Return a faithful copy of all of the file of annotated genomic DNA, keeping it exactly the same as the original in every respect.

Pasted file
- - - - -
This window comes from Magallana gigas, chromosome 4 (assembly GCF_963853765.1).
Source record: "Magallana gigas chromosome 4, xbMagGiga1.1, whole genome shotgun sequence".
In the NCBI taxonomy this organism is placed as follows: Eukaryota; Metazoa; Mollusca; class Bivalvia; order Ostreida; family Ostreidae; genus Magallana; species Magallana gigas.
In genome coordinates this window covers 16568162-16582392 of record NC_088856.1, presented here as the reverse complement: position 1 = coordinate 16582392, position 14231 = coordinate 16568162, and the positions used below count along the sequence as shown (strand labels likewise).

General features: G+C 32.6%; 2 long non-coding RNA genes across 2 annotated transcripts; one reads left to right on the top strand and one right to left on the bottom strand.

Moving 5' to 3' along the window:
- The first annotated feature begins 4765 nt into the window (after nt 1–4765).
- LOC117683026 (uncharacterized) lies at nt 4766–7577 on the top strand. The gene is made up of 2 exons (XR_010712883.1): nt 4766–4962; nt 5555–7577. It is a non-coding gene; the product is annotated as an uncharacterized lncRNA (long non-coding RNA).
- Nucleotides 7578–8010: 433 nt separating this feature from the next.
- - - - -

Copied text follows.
This window comes from Magallana gigas, chromosome 4 (assembly GCF_963853765.1).
Source record: "Magallana gigas chromosome 4, xbMagGiga1.1, whole genome shotgun sequence".
In the NCBI taxonomy this organism is placed as follows: Eukaryota; Metazoa; Mollusca; class Bivalvia; order Ostreida; family Ostreidae; genus Magallana; species Magallana gigas.
In genome coordinates this window covers 16568162-16582392 of record NC_088856.1, presented here as the reverse complement: position 1 = coordinate 16582392, position 14231 = coordinate 16568162, and the positions used below count along the sequence as shown (strand labels likewise).

General features: G+C 32.6%; 2 long non-coding RNA genes across 2 annotated transcripts; one reads left to right on the top strand and one right to left on the bottom strand.

Moving 5' to 3' along the window:
- The first annotated feature begins 4765 nt into the window (after nt 1–4765).
- LOC117683026 (uncharacterized) lies at nt 4766–7577 on the top strand. The gene is made up of 2 exons (XR_010712883.1): nt 4766–4962; nt 5555–7577. It is a non-coding gene; the product is annotated as an uncharacterized lncRNA (long non-coding RNA).
- Nucleotides 7578–8010: 433 nt separating this feature from the next.